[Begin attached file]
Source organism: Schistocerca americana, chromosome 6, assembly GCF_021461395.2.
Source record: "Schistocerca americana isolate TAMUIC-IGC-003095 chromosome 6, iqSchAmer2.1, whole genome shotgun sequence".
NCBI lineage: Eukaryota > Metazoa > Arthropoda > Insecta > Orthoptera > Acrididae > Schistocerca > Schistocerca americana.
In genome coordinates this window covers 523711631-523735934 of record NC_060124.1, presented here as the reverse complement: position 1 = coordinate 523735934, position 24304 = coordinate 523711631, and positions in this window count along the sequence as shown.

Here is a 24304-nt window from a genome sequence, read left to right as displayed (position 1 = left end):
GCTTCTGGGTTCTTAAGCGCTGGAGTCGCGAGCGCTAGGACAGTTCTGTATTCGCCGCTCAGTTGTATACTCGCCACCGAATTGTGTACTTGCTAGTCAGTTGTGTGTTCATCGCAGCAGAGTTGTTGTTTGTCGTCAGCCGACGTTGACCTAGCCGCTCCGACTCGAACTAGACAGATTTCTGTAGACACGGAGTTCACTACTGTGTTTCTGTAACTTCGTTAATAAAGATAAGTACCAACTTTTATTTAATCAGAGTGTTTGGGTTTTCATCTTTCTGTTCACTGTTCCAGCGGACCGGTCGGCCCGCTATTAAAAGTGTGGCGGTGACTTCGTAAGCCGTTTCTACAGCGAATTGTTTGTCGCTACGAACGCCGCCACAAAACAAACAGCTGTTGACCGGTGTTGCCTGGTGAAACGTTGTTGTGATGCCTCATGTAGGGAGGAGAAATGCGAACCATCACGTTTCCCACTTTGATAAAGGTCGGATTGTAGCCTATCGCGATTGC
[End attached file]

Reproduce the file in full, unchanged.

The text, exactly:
Source organism: Schistocerca americana, chromosome 6, assembly GCF_021461395.2.
Source record: "Schistocerca americana isolate TAMUIC-IGC-003095 chromosome 6, iqSchAmer2.1, whole genome shotgun sequence".
NCBI lineage: Eukaryota > Metazoa > Arthropoda > Insecta > Orthoptera > Acrididae > Schistocerca > Schistocerca americana.
In genome coordinates this window covers 523711631-523735934 of record NC_060124.1, presented here as the reverse complement: position 1 = coordinate 523735934, position 24304 = coordinate 523711631, and positions in this window count along the sequence as shown.

Here is a 24304-nt window from a genome sequence, read left to right as displayed (position 1 = left end):
GCTTCTGGGTTCTTAAGCGCTGGAGTCGCGAGCGCTAGGACAGTTCTGTATTCGCCGCTCAGTTGTATACTCGCCACCGAATTGTGTACTTGCTAGTCAGTTGTGTGTTCATCGCAGCAGAGTTGTTGTTTGTCGTCAGCCGACGTTGACCTAGCCGCTCCGACTCGAACTAGACAGATTTCTGTAGACACGGAGTTCACTACTGTGTTTCTGTAACTTCGTTAATAAAGATAAGTACCAACTTTTATTTAATCAGAGTGTTTGGGTTTTCATCTTTCTGTTCACTGTTCCAGCGGACCGGTCGGCCCGCTATTAAAAGTGTGGCGGTGACTTCGTAAGCCGTTTCTACAGCGAATTGTTTGTCGCTACGAACGCCGCCACAAAACAAACAGCTGTTGACCGGTGTTGCCTGGTGAAACGTTGTTGTGATGCCTCATGTAGGGAGGAGAAATGCGAACCATCACGTTTCCCACTTTGATAAAGGTCGGATTGTAGCCTATCGCGATTGC